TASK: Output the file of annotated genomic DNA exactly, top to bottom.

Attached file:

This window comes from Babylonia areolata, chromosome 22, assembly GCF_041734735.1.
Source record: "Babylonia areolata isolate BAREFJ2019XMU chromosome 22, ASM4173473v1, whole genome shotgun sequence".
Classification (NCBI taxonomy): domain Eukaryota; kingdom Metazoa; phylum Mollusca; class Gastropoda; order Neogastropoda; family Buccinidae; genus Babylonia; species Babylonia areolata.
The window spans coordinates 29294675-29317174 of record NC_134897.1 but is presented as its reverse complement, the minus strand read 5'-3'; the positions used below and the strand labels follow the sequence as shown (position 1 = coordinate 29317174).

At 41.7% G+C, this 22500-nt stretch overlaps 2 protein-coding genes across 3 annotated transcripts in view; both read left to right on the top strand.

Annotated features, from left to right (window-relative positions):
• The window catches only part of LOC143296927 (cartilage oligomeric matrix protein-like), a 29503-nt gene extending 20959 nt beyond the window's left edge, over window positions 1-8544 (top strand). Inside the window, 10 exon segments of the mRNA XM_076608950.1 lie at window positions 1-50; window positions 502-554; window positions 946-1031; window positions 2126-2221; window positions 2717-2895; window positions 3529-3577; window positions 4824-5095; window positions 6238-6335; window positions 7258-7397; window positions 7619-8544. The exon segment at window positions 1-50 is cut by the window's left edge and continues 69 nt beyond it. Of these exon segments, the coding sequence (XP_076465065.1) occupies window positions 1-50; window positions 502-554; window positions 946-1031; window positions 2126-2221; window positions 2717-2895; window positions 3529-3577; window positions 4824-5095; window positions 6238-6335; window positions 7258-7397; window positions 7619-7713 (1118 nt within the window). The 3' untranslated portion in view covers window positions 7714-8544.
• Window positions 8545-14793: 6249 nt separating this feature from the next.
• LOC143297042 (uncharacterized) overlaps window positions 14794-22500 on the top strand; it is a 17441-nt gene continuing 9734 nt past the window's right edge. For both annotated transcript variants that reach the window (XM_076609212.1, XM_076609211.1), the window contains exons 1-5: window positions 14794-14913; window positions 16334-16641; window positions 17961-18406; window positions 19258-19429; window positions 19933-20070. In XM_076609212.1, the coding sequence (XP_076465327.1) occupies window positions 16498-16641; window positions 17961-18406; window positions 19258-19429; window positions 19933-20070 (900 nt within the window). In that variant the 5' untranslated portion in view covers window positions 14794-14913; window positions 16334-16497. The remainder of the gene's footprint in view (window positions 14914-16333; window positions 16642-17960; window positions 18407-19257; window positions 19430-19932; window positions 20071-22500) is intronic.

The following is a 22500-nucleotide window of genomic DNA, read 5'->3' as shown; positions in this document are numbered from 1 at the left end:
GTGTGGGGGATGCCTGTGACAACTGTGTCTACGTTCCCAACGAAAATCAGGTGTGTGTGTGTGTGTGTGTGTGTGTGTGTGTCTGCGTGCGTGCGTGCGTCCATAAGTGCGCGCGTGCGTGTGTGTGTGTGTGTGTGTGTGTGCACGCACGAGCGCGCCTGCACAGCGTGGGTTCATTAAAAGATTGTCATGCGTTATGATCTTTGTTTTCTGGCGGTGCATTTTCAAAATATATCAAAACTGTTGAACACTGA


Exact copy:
This window comes from Babylonia areolata, chromosome 22, assembly GCF_041734735.1.
Source record: "Babylonia areolata isolate BAREFJ2019XMU chromosome 22, ASM4173473v1, whole genome shotgun sequence".
Classification (NCBI taxonomy): domain Eukaryota; kingdom Metazoa; phylum Mollusca; class Gastropoda; order Neogastropoda; family Buccinidae; genus Babylonia; species Babylonia areolata.
The window spans coordinates 29294675-29317174 of record NC_134897.1 but is presented as its reverse complement, the minus strand read 5'-3'; the positions used below and the strand labels follow the sequence as shown (position 1 = coordinate 29317174).

At 41.7% G+C, this 22500-nt stretch overlaps 2 protein-coding genes across 3 annotated transcripts in view; both read left to right on the top strand.

Annotated features, from left to right (window-relative positions):
• The window catches only part of LOC143296927 (cartilage oligomeric matrix protein-like), a 29503-nt gene extending 20959 nt beyond the window's left edge, over window positions 1-8544 (top strand). Inside the window, 10 exon segments of the mRNA XM_076608950.1 lie at window positions 1-50; window positions 502-554; window positions 946-1031; window positions 2126-2221; window positions 2717-2895; window positions 3529-3577; window positions 4824-5095; window positions 6238-6335; window positions 7258-7397; window positions 7619-8544. The exon segment at window positions 1-50 is cut by the window's left edge and continues 69 nt beyond it. Of these exon segments, the coding sequence (XP_076465065.1) occupies window positions 1-50; window positions 502-554; window positions 946-1031; window positions 2126-2221; window positions 2717-2895; window positions 3529-3577; window positions 4824-5095; window positions 6238-6335; window positions 7258-7397; window positions 7619-7713 (1118 nt within the window). The 3' untranslated portion in view covers window positions 7714-8544.
• Window positions 8545-14793: 6249 nt separating this feature from the next.
• LOC143297042 (uncharacterized) overlaps window positions 14794-22500 on the top strand; it is a 17441-nt gene continuing 9734 nt past the window's right edge. For both annotated transcript variants that reach the window (XM_076609212.1, XM_076609211.1), the window contains exons 1-5: window positions 14794-14913; window positions 16334-16641; window positions 17961-18406; window positions 19258-19429; window positions 19933-20070. In XM_076609212.1, the coding sequence (XP_076465327.1) occupies window positions 16498-16641; window positions 17961-18406; window positions 19258-19429; window positions 19933-20070 (900 nt within the window). In that variant the 5' untranslated portion in view covers window positions 14794-14913; window positions 16334-16497. The remainder of the gene's footprint in view (window positions 14914-16333; window positions 16642-17960; window positions 18407-19257; window positions 19430-19932; window positions 20071-22500) is intronic.

The following is a 22500-nucleotide window of genomic DNA, read 5'->3' as shown; positions in this document are numbered from 1 at the left end:
GTGTGGGGGATGCCTGTGACAACTGTGTCTACGTTCCCAACGAAAATCAGGTGTGTGTGTGTGTGTGTGTGTGTGTGTGTGTCTGCGTGCGTGCGTGCGTCCATAAGTGCGCGCGTGCGTGTGTGTGTGTGTGTGTGTGTGTGCACGCACGAGCGCGCCTGCACAGCGTGGGTTCATTAAAAGATTGTCATGCGTTATGATCTTTGTTTTCTGGCGGTGCATTTTCAAAATATATCAAAACTGTTGAACACTGA